Gomez: I put my focus on teamwork, communication, and feedback. At SAP, you can’t succeed as a one-man show. I really promote working together for smarter and stronger results, as well as leading by example. This means that if I ask for quality, then I need to create it and live it myself. In SAP’s fast-paced environment, it is important to be in constant communication. I hold a quarterly meeting in an open forum setting where we can align and see what lies ahead. As human beings, we all try to give everything and put in our best effort, but sometimes we don’t do things in the most effective way, or in a way that doesn’t accomplish as much as it should. Learning how to give and accept feedback takes a conscious effort and a willingness to learn from experience and strive to do better each time. It is also very important to remain as fair and objective as possible, and to give both positive and constructive feedback because recognition for a job well done will always make an impact.
Diversity is one of the cornerstones of SAP’s success. What diversity initiatives are required to make SAP even more successful in Latin America?
Gomez: I’m a firm believer that balanced teams produce the best results. Men and women both have their strengths, and a team that is made up of both genders will always yield the best outcome. Men and women should be given equal opportunities. I think we do a very good job with that at SAP: I can speak from experience, knowing that I have never been regarded any differently or hindered because I am a woman. Finally, by opening up networks for men and women, we will provide a stage for many colleagues to share experiences and take part in motivational discussion. There, we will encourage participants to strengthen their skills and gain insights in how to manage various areas of their lives, not only work.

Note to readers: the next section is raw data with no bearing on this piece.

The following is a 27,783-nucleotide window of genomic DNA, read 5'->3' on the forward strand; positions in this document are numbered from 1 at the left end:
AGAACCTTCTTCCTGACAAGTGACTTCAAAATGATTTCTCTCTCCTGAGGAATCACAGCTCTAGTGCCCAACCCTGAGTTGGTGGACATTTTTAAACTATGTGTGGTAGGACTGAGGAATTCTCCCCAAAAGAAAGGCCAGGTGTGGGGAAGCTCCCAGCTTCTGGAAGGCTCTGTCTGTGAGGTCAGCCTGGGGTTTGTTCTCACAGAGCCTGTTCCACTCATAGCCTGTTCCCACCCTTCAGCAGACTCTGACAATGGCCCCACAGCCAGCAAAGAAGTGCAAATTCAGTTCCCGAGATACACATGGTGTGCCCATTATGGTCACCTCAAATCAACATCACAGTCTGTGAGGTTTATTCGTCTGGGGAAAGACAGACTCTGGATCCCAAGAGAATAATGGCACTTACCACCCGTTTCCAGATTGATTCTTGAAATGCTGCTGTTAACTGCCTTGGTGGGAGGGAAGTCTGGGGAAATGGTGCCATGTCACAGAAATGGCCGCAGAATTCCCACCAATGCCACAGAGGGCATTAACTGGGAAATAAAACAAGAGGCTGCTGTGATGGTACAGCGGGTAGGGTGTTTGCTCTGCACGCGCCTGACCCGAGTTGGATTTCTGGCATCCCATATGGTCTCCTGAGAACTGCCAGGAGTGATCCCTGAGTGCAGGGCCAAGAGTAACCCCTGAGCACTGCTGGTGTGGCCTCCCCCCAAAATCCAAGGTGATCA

Morales: I believe that when you are competing in such a diverse global market as ours, diversity is the key to success as well as to bringing innovation into the company. Different points of view and perspectives ensure that all bases are covered in the decision-making process. I also think that each person has an individual responsibility – regardless of his or her role – not to be afraid and to just challenge themselves to speak, be heard, and get things done. We need to promote the discussion of ideas in order to create an environment of openness and respect.
Additionally, SAP should continue to support development and management programs for women. Another good practice would be to ensure that in every team there is an even number of men and women. This can be accomplished through policies that seek a diverse and balanced culture. Last but not least, I believe that SAP should reinforce the values and principles of equality, communicate all activities that promote diversity, and measure results and progress on this issue.